It seems to my mind, that sometimes Western practice (especially with the Tibetans) is more geared toward mining Westerners of their money to support efforts in other countries, more than it is to support a sustainable practice here.


While there are problems this statement is broad and unfair. I agree Vajrayana is behind in supporting monastics, but in other areas they are ahead of the other traditions. When you look for example at Tibetan-connected publishing outfits like Wisdom and Shambhala, they have done a huge service in terms of making qualified translations and commentaries from all the Buddhist traditions available in English.. If you look at what HH Dalai Lama does for the visibility and respect of Buddhism in the world, you see that all of us Buddhists in the West benefit from his work. I think you should do a little more research on the Tibetans before making sweeping generalizations.

I mean no insult freind,

It's just that as others have pointed out on this thread,

Western dollars and finances are being used to back the support and training of low-income Tibetans, but that same income and financing isn't being allocated to back the support and training of low-income westerners.

I think it's fair to point that out, and that that needs to be addressed.

Otherwise it's pretty clearly biased in favor of the Tibetans.

It could be simply that they don't quite understand that we're not all rich or well-off.

There seems to be a stereotype impression of westerners that people in third world countries sometimes have, that we're all just rich and well-to-do.
Along with a lingering impression that the Dharma is more of a luxury hobby among westerners.

It may not actually have occurred to them that there are actually people over here who are not as well off, and would like to practice the Dharma seriously.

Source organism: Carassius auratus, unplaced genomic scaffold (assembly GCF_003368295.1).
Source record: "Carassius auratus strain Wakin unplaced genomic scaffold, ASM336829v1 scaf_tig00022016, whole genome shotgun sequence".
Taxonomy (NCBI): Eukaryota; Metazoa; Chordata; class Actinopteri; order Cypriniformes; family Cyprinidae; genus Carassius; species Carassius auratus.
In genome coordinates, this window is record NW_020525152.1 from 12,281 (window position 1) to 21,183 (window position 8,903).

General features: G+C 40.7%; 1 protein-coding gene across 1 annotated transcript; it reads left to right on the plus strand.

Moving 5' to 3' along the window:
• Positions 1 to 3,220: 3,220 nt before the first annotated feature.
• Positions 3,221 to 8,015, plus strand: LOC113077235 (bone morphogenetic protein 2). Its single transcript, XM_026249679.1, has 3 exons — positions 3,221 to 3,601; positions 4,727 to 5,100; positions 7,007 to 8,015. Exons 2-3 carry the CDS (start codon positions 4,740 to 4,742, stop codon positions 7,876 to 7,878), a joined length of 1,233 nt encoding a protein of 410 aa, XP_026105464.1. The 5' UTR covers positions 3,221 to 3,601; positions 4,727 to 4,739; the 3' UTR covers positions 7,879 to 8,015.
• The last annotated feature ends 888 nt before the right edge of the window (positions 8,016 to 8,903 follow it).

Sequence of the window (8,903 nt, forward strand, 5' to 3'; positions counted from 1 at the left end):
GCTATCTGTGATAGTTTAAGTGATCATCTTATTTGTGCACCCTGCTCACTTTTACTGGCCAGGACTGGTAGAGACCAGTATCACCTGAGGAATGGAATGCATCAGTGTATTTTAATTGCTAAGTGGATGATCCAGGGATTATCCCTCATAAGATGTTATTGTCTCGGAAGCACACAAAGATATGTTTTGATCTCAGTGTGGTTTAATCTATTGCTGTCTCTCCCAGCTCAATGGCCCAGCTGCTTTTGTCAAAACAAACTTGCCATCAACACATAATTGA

It may be that their priorities are simply to help themselves first, and that establishing the Dharma in the west is something of an afterthought.

While that's understandable, given all they've been through, it does mean that western practitioners may need to stand more firmly, and remind them that our practice is still important. And that no, we are not all as wealthy as some might believe and the needs of western practitioners, as well as low-income practitioners are important, and need to be addressed in a practical way.


In Gassho,

Sara H.
"Life is full of suffering. AND Life is full of the Eternal
IT IS OUR CHOICE
We can stand in our shadow, and wallow in the darkness,
OR
We can turn around.
It is OUR choice." -Rev. Basil

" ...out of fear, even the good harm one another. " -Rev. Dazui MacPhillamy
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Re: Impoverished Western Practitioners

Postby Luke » Fri Aug 23, 2013 8:10 pm

Karma Dorje wrote:There are these opportunities now, but they are rarely taken up. I think we need more small communities of lay practitioners with communal land, sustainable agriculture and housing. I think this is a more effective model than monastic institutions at this point. I am surprised more have not sprung up. With techniques like earthships, straw bale building, permaculture, etc. we could build dharma communities that are self-reliant and focused on practice rather than the rat race. I think it's just a fact that dharma is more of a hobby for most people than a way of life.

Yeah, such a community of Buddhists could be amazing if it were set up well! :thumbsup: It also might create some useful jobs in this lousy global economy.

A big test of any sangha is how much the long-term members can rely on each other and trust each other. It would be great to have more sanghas in the west which are communities as well as being dharma practice and study groups.

It could be a great feeling to be around people every day whom we trust and who also practice Buddhism.
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Re: Impoverished Western Practitioners

Postby Tsultrim T. » Sat Aug 24, 2013 4:02 am

Just a few thoughts about this post...
It is my experience that in the East people donate to support Dharma practitioners mainly because they are relatives, sons, daughters, nieces, and nephews and not so much because they want to help "the Dharma".